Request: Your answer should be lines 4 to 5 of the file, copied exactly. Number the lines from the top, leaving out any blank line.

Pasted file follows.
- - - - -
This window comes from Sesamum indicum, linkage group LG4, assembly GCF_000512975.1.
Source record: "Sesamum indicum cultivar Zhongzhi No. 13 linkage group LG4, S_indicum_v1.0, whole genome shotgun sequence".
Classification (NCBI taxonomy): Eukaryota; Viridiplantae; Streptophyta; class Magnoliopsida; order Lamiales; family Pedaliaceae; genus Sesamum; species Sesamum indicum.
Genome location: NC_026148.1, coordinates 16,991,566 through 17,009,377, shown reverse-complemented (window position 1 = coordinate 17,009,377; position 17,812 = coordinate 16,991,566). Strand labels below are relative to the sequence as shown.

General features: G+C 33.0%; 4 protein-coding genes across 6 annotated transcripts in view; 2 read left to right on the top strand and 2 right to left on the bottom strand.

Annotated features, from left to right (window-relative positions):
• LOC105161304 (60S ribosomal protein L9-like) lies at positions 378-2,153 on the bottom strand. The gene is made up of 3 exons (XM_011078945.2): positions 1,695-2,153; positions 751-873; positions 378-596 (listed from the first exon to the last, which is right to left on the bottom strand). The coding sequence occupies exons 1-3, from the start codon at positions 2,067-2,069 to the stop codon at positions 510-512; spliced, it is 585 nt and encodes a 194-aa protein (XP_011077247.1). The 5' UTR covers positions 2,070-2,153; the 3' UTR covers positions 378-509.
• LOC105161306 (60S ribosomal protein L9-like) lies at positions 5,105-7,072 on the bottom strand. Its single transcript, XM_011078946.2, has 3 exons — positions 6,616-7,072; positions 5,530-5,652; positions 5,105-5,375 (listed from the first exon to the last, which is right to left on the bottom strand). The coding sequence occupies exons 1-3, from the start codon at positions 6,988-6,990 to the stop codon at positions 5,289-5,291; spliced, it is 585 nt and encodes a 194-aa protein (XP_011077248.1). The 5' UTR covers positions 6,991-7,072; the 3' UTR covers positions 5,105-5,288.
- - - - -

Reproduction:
Genome location: NC_026148.1, coordinates 16,991,566 through 17,009,377, shown reverse-complemented (window position 1 = coordinate 17,009,377; position 17,812 = coordinate 16,991,566). Strand labels below are relative to the sequence as shown.

General features: G+C 33.0%; 4 protein-coding genes across 6 annotated transcripts in view; 2 read left to right on the top strand and 2 right to left on the bottom strand.